If component 52 has contact areas disposed along only one edge, for example, the edge adjacent connector 49, connector 51 could be replaced by simple guideway having fixed stops 61. The actuation sequence would then be completed at FIG. 5d because the substituted simple guideway has no contact pins therein and no actuator mechanism.

It should also be noted that opposing pairs of contact pins (e.g., opposing pair 53 and opposing pair 54) are necessary if component 52 has contact areas disposed on two surfaces thereof. If component 52 has contact areas disposed on only one surface, contact pins would be required only for that surface. This would result in the connectors illustrated in the drawings having only a single row of contact pins instead of the double row shown.

While the invention has been particularly shown and described with reference to a preferred embodiment thereof, it will be understood by those skilled in the art that the foregoing and other changes in form and detail may be made therein without departing from the scope of the invention.

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Reference
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Referenced by
Citing PatentFiling datePublication dateApplicantTitle
US4636019 *Nov 22, 1985Jan 13, 1987International Business Machines CorporationConnector mechanisms
US4684194 *Feb 25, 1986Aug 4, 1987Trw Inc.Zero insertion force connector
US4705338 *Dec 13, 1985Nov 10, 1987E. I. Du Pont De Nemours And CompanyFor connecting the edge of a printed circuit card to a circuit board
US6116934 *Dec 13, 1998Sep 12, 2000Siemens AktiengesellschaftPCB zero-insertion-force connector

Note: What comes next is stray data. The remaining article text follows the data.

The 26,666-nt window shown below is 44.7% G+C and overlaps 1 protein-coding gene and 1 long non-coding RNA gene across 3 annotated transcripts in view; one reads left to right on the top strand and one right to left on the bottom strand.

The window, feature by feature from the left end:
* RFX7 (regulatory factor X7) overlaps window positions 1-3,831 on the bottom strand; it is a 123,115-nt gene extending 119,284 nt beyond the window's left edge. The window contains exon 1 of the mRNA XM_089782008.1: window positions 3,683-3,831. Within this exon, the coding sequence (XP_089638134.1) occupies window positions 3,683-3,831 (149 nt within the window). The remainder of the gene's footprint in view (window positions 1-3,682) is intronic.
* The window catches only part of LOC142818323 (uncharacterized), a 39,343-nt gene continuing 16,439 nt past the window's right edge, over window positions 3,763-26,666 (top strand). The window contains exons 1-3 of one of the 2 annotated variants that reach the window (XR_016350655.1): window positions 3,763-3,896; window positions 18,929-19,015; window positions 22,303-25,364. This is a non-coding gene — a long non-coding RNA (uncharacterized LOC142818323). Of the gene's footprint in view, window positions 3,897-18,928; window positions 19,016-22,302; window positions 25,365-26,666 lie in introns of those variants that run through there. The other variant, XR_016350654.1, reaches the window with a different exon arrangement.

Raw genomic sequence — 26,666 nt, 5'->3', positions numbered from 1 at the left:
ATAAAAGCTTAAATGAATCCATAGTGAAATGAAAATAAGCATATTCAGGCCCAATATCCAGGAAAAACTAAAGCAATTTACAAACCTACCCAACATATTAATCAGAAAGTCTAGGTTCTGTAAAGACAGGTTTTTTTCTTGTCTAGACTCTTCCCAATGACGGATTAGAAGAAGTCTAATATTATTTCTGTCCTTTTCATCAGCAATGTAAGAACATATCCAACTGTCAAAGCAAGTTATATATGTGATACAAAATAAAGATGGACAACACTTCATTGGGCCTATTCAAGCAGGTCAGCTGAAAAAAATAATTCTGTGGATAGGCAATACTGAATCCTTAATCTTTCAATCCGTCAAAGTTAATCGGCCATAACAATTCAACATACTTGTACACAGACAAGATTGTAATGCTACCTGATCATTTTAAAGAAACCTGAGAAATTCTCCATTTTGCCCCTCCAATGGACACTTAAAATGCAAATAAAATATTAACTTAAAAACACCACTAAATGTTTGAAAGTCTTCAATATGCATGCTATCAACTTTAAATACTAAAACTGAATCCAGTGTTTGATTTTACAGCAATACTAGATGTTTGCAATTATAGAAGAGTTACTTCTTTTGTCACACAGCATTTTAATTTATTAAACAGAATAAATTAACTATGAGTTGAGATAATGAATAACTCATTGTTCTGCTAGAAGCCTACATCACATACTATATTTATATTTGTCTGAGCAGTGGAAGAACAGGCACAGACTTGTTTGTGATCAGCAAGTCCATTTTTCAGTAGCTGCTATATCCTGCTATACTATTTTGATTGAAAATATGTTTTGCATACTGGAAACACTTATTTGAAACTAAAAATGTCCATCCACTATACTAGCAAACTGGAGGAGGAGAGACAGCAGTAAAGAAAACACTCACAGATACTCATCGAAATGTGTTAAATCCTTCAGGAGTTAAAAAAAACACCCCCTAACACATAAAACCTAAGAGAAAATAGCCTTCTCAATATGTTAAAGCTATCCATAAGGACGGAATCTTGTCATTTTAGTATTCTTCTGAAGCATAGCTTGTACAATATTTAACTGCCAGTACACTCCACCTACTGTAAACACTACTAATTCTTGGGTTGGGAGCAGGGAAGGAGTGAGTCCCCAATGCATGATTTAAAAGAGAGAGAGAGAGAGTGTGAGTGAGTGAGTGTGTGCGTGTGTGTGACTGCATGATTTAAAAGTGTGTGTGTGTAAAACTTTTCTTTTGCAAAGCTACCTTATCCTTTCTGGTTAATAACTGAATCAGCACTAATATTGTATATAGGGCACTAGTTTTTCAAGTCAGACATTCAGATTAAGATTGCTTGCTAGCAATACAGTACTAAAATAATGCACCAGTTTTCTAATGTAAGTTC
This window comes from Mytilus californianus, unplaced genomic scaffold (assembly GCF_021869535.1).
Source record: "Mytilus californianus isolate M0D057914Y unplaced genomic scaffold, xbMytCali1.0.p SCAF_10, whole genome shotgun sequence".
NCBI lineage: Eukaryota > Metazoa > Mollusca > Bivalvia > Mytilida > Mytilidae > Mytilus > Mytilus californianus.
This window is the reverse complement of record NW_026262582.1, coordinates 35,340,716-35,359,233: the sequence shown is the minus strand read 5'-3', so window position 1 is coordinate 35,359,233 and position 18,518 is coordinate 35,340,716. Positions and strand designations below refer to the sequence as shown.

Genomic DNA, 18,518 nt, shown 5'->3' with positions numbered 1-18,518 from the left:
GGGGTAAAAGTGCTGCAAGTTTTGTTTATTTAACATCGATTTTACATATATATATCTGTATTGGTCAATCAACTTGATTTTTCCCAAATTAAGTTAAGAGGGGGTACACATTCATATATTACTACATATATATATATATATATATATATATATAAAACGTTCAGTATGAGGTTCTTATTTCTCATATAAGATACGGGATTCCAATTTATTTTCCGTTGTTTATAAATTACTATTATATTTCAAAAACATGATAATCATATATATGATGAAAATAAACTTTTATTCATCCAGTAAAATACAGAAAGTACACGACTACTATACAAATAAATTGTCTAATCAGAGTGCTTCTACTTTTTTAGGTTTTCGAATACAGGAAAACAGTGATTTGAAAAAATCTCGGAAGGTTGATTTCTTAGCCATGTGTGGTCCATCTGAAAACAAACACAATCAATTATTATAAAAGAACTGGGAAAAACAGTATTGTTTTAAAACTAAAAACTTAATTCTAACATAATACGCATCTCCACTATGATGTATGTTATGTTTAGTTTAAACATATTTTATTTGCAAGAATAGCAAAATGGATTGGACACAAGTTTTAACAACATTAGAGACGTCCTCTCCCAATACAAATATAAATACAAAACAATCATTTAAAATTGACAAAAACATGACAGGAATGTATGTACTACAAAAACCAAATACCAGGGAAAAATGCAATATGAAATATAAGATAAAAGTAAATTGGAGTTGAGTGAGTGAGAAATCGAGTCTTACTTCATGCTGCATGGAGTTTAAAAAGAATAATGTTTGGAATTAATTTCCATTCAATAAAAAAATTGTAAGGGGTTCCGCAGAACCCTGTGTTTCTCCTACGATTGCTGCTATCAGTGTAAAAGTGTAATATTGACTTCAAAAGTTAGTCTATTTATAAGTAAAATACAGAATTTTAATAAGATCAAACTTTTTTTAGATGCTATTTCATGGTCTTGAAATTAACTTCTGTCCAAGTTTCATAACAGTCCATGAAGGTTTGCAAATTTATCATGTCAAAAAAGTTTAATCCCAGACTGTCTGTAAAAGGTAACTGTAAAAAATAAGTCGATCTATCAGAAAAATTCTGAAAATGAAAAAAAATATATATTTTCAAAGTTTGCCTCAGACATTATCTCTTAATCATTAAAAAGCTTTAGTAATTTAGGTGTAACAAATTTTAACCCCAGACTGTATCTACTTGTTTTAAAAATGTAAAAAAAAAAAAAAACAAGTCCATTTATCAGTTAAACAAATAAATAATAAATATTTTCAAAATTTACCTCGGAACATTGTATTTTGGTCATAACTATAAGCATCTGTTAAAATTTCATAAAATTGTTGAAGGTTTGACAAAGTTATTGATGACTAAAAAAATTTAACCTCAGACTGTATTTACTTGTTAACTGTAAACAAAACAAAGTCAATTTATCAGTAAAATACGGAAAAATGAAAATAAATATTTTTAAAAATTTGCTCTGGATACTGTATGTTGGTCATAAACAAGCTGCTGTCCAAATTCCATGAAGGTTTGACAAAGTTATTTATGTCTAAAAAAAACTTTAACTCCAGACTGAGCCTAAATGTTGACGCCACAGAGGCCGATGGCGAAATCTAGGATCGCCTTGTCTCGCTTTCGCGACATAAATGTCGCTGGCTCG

US20120276758 *Nov 12, 2010Nov 1, 2012Osram AgMethod for contacting a printed circuit board having electric contacts on both sides and such a printed circuit board
USRE33604 *Nov 30, 1987Jun 4, 1991International Business Machines CorporationConnector mechanisms
EP1949505A1 *Oct 26, 2005Jul 30, 2008Telefonaktiebolaget LM Ericsson (publ)Flexible board contact means for connection of outer edge of printed circuit board
WO1998058427A1 *May 20, 1998Dec 23, 1998Siemens AgZero insertion force connector for circuit boards
Classifications
U.S. Classification439/373, 439/260
International ClassificationH01R12/18, H01R24/00, H01R12/20, H01R12/16, H05K7/14
Cooperative ClassificationH01R12/89, H01R12/7005, H05K7/1402
European ClassificationH05K7/14B2, H01R23/68B4A
Legal Events
DateCodeEventDescription
Jan 27, 1997FPAYFee payment
Year of fee payment: 12
Mar 25, 1993FPAYFee payment
Year of fee payment: 8
Feb 21, 1989FPAYFee payment
Year of fee payment: 4
Feb 18, 1986CCCertificate of correction
Oct 26, 1983ASAssignment
Owner name: INTERNATIONAL BUSINESS MACHINES CORPORATION, ARMON
Free format text: ASSIGNMENT OF ASSIGNORS INTEREST.;ASSIGNOR:GILLETT, JOHN B.;REEL/FRAME:004190/0320
Effective date: 19831021